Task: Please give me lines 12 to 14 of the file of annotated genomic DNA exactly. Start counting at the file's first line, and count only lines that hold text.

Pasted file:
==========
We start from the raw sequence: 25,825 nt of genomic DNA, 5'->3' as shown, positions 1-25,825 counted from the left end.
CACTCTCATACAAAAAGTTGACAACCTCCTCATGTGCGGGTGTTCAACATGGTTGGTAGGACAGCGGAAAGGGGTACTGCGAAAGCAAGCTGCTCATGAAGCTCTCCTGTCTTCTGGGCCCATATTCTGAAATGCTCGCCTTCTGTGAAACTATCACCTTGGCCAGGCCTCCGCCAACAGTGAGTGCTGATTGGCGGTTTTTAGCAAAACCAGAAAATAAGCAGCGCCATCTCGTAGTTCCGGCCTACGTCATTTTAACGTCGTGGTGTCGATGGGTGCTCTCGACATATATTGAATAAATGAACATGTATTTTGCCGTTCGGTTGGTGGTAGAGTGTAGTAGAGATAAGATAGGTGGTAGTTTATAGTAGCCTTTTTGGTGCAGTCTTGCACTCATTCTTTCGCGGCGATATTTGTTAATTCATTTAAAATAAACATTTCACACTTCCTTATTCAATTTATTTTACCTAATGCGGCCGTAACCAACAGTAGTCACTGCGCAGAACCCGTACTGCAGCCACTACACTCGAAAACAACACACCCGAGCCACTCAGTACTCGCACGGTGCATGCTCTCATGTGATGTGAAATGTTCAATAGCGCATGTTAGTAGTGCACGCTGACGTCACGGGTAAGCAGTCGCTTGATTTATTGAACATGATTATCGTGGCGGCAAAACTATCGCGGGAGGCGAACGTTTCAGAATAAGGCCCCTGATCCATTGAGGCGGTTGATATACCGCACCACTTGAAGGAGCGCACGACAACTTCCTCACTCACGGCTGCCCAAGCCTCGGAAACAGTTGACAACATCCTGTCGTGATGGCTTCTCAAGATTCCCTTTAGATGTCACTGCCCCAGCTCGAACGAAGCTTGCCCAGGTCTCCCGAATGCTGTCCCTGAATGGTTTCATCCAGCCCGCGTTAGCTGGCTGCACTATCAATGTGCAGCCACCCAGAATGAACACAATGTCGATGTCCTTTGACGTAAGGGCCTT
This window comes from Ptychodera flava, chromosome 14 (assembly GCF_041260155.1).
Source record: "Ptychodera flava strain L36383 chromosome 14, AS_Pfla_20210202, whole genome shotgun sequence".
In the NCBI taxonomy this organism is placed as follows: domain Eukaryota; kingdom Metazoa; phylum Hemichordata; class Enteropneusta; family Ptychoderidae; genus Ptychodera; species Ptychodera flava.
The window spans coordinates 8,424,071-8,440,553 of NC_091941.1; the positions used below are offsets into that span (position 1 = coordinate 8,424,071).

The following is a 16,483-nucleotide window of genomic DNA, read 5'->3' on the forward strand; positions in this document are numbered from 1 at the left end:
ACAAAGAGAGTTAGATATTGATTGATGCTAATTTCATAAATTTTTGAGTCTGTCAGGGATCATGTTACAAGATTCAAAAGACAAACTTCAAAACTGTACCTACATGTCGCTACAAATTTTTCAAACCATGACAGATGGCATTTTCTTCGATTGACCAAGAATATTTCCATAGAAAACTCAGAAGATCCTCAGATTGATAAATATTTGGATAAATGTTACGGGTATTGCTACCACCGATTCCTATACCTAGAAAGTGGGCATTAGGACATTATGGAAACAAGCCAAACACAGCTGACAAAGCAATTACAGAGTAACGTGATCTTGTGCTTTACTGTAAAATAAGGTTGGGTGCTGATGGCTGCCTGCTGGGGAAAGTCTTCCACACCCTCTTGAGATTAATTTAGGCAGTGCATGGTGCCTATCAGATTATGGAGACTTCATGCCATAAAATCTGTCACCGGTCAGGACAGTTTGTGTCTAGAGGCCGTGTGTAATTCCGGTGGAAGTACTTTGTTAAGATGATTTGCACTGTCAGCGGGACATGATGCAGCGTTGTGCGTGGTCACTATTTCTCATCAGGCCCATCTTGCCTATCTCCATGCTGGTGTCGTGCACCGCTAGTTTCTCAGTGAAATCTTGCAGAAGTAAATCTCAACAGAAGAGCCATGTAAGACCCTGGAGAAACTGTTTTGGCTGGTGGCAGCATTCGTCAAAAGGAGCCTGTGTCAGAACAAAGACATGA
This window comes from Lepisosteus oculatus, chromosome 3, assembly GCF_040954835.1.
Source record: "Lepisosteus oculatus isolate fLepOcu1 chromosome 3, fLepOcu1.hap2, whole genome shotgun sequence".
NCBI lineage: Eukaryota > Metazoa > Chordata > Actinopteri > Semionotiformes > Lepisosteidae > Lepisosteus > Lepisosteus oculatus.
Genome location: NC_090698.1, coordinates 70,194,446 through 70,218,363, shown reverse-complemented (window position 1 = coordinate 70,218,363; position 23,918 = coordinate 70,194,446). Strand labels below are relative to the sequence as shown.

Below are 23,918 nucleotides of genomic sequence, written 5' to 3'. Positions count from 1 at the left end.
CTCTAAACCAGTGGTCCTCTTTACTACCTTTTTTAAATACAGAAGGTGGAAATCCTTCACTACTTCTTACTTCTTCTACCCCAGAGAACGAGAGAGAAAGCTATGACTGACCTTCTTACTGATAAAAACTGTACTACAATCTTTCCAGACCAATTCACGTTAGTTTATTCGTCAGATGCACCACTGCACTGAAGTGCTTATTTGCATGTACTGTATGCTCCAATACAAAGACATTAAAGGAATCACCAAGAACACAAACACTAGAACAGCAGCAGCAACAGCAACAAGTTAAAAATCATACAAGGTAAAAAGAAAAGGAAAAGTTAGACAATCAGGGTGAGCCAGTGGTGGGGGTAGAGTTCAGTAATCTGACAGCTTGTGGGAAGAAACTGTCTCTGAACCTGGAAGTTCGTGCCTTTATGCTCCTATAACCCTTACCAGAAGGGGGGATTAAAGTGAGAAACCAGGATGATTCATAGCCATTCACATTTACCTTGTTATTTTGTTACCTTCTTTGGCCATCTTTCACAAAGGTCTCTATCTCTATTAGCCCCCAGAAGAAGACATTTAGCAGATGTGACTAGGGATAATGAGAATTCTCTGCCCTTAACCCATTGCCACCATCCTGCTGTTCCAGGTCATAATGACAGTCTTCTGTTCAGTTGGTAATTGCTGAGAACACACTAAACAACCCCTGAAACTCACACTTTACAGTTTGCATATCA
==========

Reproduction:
Genome location: NC_090698.1, coordinates 70,194,446 through 70,218,363, shown reverse-complemented (window position 1 = coordinate 70,218,363; position 23,918 = coordinate 70,194,446). Strand labels below are relative to the sequence as shown.

Below are 23,918 nucleotides of genomic sequence, written 5' to 3'. Positions count from 1 at the left end.
CTCTAAACCAGTGGTCCTCTTTACTACCTTTTTTAAATACAGAAGGTGGAAATCCTTCACTACTTCTTACTTCTTCTACCCCAGAGAACGAGAGAGAAAGCTATGACTGACCTTCTTACTGATAAAAACTGTACTACAATCTTTCCAGACCAATTCACGTTAGTTTATTCGTCAGATGCACCACTGCACTGAAGTGCTTATTTGCATGTACTGTATGCTCCAATACAAAGACATTAAAGGAATCACCAAGAACACAAACACTAGAACAGCAGCAGCAACAGCAACAAGTTAAAAATCATACAAGGTAAAAAGAAAAGGAAAAGTTAGACAATCAGGGTGAGCCAGTGGTGGGGGTAGAGTTCAGTAATCTGACAGCTTGTGGGAAGAAACTGTCTCTGAACCTGGAAGTTCGTGCCTTTATGCTCCTATAACCCTTACCAGAAGGGGGGATTAAAGTGAGAAACCAGGATGATTCATAGCCATTCACATTTACCTTGTTATTTTGTTACCTTCTTTGGCCATCTTTCACAAAGGTCTCTATCTCTATTAGCCCCCAGAAGAAGACATTTAGCAGATGTGACTAGGGATAATGAGAATTCTCTGCCCTTAACCCATTGCCACCATCCTGCTGTTCCAGGTCATAATGACAGTCTTCTGTTCAGTTGGTAATTGCTGAGAACACACTAAACAACCCCTGAAACTCACACTTTACAGTTTGCATATCA